Hell's Half Acre
Big Anne Wynn, the town's most prominent madam, pitched a tent on Front Street on the day of the Run to provide female companionship for the overwhelmingly male population.
Disembarking at Santa Fe Station new arrivals encountered a district that came to be known as Hell's Half Acre. The streets were referred to as Alabaster Row, Hop Boulevard, and Bunco Alley. Nine billiard halls and 18 club houses were counted in the city directory of August, 1889. Big Anne Wynn became a powerful figure in the shadow world of adult entertainment which provided the city with consistent revenues and challenges in law enforcement.
The western edge of the block was Broadway, nicknamed Battle Row. At various times it housed the Two Johns Saloon, the Black and Rogers Saloon, the Turf Club, and the Vendome (the plushest bawdy house in town), alongside the First National Bank, the Lee Hotel, and above the Black and Rogers Saloon, the city council chambers and police court.
For years a war raged between the advocates for enforcing morality, and those favoring an open city even if the edges were a bit rowdy. The city government derived revenues from license fees on the saloons and dance halls, and many of its prominent citizens enjoyed an occasional visit. Oklahoma City attracted people from all over the country, and offered a flourishing den of temptation.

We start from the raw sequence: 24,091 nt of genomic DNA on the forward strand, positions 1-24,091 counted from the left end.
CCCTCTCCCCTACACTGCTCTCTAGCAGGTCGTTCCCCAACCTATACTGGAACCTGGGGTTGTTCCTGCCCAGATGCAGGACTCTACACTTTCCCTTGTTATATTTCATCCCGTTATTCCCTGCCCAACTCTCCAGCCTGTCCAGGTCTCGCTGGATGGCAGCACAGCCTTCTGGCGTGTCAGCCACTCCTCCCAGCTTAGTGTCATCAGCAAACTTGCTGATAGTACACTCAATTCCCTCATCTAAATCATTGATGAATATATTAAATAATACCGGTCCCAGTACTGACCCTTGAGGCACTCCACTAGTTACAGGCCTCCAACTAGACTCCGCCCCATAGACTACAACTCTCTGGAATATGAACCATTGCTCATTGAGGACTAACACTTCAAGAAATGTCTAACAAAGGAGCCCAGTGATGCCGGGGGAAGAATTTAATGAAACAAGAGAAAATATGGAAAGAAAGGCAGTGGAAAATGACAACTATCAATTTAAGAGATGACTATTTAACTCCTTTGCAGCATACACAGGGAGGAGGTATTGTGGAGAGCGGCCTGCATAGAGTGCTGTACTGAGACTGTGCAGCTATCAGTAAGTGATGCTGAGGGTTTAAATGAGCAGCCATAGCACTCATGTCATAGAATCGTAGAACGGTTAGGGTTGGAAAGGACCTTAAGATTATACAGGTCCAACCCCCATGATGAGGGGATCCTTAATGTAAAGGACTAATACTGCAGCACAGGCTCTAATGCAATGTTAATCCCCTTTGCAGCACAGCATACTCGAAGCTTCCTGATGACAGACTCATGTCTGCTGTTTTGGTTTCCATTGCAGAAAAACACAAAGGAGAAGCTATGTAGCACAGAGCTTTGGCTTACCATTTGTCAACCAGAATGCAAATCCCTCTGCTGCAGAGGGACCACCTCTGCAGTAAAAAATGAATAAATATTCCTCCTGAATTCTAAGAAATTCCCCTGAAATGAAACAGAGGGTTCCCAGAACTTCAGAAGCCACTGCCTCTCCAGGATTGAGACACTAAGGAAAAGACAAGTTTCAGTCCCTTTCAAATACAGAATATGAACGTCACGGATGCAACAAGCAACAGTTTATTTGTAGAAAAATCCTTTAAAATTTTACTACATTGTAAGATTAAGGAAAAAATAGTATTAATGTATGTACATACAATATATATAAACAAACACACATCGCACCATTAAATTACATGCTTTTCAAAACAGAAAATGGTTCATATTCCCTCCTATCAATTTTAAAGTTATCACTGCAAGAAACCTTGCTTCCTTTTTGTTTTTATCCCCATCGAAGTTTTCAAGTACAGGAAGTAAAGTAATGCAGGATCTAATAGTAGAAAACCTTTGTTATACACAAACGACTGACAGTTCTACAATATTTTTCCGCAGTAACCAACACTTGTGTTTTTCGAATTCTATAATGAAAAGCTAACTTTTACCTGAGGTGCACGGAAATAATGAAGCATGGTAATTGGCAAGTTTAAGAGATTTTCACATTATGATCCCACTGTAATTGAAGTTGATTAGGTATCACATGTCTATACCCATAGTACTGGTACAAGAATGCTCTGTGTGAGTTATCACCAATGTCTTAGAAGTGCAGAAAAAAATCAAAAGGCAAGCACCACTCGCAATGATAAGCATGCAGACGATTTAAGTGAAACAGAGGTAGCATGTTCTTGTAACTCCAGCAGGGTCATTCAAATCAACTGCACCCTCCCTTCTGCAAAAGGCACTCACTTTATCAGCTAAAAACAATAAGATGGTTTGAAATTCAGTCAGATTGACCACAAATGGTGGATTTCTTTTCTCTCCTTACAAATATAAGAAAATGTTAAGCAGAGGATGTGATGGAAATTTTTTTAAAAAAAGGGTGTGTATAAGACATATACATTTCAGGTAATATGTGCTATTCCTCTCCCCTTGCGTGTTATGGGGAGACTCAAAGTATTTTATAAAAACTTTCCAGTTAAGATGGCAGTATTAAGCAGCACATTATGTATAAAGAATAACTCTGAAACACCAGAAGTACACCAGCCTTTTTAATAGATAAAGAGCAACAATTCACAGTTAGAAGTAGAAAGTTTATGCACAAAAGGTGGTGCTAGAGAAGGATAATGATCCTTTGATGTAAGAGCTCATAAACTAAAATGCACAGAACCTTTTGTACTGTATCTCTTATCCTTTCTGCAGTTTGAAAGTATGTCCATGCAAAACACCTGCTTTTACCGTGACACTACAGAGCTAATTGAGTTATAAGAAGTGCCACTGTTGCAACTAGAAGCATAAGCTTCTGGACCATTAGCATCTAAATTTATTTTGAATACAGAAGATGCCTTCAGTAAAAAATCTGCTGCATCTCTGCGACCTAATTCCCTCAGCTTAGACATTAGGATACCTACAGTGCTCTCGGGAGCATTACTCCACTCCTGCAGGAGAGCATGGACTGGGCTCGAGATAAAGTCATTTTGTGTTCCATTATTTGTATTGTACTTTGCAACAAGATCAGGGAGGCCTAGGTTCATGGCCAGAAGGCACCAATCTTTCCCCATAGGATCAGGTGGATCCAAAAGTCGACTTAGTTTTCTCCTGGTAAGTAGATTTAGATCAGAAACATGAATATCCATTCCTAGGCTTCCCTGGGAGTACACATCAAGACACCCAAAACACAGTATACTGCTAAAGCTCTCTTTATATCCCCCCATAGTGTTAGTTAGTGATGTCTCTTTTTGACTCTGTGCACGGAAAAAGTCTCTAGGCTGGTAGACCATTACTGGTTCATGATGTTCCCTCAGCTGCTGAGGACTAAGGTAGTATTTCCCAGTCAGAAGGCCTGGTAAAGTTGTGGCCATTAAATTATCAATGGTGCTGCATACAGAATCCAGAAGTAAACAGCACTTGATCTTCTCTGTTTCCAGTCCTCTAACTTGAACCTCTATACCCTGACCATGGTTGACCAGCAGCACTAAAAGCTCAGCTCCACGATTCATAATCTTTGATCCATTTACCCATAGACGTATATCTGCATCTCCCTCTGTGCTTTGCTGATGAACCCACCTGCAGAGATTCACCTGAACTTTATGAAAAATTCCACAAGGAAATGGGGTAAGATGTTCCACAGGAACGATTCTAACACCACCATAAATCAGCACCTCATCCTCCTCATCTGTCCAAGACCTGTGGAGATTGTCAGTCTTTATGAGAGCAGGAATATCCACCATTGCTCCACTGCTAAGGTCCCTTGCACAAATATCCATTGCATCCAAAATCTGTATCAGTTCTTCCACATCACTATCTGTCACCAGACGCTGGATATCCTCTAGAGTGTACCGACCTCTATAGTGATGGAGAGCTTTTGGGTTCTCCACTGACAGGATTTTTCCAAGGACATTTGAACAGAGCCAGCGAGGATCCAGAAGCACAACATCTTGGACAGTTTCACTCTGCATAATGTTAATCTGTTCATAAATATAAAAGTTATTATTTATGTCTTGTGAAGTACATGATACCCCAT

The Homestead Act opens up settlement in the western U.S. by allowing any adult American to claim up to 160 acres of free federal land. 15,000 claims are made by the end of the Civil War.
The Civilized Tribes are forced to cede large portions of their land, including the Unassigned Lands, to the U.S. Government for relocation of other Native American nations.
Boomers begin attempts to settle in the Unassigned Lands. The U.S. military repeatedly forces them out.
The Santa Fe Railroad from Kansas to Texas is completed. Multiple stops are opened in the Unassigned Lands.
- January-March 1889
Creek and Seminole Nations release claims to the Unassigned Lands, and Congress approves opening the land for settlement.
- March-April 1889
"Boomer camps" pop up along and inside the borders of the Unassigned Lands.
- March 23, 1889
President Harrison's Proclamation sets noon on April 22 as the time and date for the Land Run
- April 19, 1889
Prospective settlers are escorted from the Kansas and Texas borders to the perimeter of the Unassigned Lands. Those already inside are required to leave.
- April 20, 1889
Land east of the railroad tracks at Oklahoma Station is reserved for military use
- April 22, 1889 at noon
Oklahoma Land Run officially begins.